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Author Topic: Ray Dolby RIP  (Read 1970 times)

Offline astrotoy

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Ray Dolby RIP
« on: September 14, 2013, 12:06:43 PM »

For tape buffs, I believe that the invention of dolby B may have been the most revolutionary, since it transformed the lowly dictating machine cassette to a reasonable player of music.  In the late '70's Barclay-Crocker's use of dolby B applied to some of the best commercial recordings made 7.5ips 4 track R2R a really fine hi fidelity source. I discovered this particularly with Steve Koto's custom modified original Dolby Labs dolby B encoder/decoder which has made my B-C tapes really come alive.

The Decca people told me that they used dolby A in some of their mastering in the '70's.

Of course, Ray Dolby made his big money in films.


« Last Edit: September 14, 2013, 12:13:35 PM by astrotoy »
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Offline ironbut

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Re: Ray Dolby RIP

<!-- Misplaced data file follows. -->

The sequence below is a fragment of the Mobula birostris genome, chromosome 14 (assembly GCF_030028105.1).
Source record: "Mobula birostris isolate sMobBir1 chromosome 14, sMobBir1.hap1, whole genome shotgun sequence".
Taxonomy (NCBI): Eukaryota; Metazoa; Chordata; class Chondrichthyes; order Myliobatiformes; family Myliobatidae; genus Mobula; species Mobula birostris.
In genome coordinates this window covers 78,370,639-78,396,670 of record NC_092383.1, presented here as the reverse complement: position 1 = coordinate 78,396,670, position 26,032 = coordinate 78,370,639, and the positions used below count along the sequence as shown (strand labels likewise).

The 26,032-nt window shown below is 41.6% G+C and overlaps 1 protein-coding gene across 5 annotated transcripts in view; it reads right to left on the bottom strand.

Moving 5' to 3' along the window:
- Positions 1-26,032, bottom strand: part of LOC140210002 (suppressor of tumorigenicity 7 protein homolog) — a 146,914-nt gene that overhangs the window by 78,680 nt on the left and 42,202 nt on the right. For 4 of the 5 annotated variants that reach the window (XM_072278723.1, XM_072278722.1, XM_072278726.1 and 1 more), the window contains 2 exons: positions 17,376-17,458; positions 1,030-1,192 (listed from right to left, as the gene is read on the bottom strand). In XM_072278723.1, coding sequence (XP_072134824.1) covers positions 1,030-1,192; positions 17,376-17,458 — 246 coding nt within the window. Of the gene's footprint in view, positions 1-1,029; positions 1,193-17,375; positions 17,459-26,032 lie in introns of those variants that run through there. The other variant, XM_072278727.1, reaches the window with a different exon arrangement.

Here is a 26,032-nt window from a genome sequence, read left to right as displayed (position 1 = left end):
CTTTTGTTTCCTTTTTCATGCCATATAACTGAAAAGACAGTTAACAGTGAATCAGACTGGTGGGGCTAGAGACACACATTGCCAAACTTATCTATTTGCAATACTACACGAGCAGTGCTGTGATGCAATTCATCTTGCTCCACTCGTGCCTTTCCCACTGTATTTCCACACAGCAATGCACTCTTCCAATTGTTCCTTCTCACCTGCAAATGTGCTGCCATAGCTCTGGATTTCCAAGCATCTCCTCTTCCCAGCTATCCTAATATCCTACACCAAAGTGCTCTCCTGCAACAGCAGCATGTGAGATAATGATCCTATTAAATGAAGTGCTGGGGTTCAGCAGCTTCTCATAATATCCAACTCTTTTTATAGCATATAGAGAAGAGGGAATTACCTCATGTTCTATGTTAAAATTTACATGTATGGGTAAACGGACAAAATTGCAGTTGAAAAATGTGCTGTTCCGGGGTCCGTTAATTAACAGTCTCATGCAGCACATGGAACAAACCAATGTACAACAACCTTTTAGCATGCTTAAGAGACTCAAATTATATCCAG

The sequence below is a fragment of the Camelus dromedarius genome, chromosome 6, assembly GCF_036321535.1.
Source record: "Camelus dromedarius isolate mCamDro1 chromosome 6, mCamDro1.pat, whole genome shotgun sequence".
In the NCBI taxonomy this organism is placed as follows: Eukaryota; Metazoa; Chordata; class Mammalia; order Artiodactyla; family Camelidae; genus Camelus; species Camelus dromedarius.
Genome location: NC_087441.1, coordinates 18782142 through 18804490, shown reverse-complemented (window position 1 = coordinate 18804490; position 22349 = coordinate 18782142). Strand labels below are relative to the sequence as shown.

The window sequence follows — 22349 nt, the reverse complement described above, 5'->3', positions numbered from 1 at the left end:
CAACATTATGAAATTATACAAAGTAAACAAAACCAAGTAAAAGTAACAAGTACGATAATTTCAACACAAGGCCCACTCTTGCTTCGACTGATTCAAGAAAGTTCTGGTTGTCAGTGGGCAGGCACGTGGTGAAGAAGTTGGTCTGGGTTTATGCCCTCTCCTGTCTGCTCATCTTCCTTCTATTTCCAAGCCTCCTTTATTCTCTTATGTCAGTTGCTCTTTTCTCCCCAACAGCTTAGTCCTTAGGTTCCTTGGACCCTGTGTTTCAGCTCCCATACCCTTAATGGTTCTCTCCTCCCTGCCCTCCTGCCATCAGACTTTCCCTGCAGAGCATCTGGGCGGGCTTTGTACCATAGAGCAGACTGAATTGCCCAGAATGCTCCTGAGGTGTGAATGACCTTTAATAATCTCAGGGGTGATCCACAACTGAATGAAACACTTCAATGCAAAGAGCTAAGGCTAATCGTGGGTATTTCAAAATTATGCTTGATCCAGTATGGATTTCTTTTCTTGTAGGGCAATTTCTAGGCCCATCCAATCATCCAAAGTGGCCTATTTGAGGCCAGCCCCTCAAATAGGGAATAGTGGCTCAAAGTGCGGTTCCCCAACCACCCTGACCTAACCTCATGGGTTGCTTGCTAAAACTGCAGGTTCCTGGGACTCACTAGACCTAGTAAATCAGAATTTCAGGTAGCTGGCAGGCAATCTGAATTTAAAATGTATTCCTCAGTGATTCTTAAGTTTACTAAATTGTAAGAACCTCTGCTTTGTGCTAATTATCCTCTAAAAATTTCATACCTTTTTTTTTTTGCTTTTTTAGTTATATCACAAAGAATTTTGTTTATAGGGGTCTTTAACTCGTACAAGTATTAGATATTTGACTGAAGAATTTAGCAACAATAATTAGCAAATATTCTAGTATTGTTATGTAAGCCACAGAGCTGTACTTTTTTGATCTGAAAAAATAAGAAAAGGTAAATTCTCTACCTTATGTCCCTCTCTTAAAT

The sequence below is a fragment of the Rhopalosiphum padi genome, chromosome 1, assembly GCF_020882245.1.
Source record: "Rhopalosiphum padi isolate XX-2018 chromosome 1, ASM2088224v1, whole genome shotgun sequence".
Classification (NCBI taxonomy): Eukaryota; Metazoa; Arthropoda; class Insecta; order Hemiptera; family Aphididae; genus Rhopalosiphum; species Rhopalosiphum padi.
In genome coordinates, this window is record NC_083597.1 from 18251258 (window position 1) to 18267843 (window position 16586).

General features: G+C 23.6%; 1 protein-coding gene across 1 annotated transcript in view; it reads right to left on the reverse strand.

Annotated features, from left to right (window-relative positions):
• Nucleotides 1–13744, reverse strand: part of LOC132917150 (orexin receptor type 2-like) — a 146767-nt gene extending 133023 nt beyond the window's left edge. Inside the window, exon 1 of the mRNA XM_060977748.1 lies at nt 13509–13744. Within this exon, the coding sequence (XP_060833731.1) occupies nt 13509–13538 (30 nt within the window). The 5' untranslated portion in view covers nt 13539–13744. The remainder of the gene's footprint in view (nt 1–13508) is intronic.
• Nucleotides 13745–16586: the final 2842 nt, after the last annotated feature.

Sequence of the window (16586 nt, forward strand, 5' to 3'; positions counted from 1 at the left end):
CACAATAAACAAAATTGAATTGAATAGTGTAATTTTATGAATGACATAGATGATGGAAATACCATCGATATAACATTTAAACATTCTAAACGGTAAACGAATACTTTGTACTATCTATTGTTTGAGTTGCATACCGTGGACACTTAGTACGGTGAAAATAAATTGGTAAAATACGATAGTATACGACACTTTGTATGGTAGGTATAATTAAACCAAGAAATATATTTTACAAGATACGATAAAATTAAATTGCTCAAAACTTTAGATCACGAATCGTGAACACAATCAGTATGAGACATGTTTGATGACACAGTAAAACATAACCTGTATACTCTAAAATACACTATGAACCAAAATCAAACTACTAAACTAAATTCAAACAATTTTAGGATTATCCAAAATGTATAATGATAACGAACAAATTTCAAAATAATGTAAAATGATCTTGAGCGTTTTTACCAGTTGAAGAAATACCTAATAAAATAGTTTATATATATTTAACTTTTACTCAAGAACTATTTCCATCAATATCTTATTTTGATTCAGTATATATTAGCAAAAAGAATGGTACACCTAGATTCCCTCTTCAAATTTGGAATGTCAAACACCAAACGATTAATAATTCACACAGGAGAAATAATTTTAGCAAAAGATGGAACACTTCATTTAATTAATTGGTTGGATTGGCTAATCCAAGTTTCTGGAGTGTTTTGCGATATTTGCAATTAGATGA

« Reply #1 on: September 15, 2013, 12:10:04 PM »
Sorry to hear about Dolby.
Talk about a life with impact on his chosen industry!
I'm sure his passing will be felt in our local arts community too.
steve koto
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Offline steveidosound

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Re: Ray Dolby RIP
« Reply #2 on: September 18, 2013, 08:50:31 PM »

Yes, he has had at least as great an impact on sound for home and theater as anyone of his era.
I posted on facebook when I learned of his passing that I could scarcely go 10' around my house without encountering his name on some piece of media or equipment.
His Dolby A was increasing the dynamic range of studio recordings before most of the world encountered "B" for cassettes. His work to improve optical film tracks and give them greater fidelity and dynamic range, as well as stereo, led to the development of analog home and theater surround sound, which brought us to Dolby Digital 5.1 etc. and where we are today.

 At one time, I was working with one of Dolby's first employees on AES historical committee events and attended a couple of AES events @ their SF facilities. Through him, I had the pleasure of being introduced to Ray Dolby at one of these events. I was rather in shock, as he was just there mingling with the rest of the crowd at the reception.
An experience I will always treasure.
Steve Williams

you don't want to know what equipment I listen to...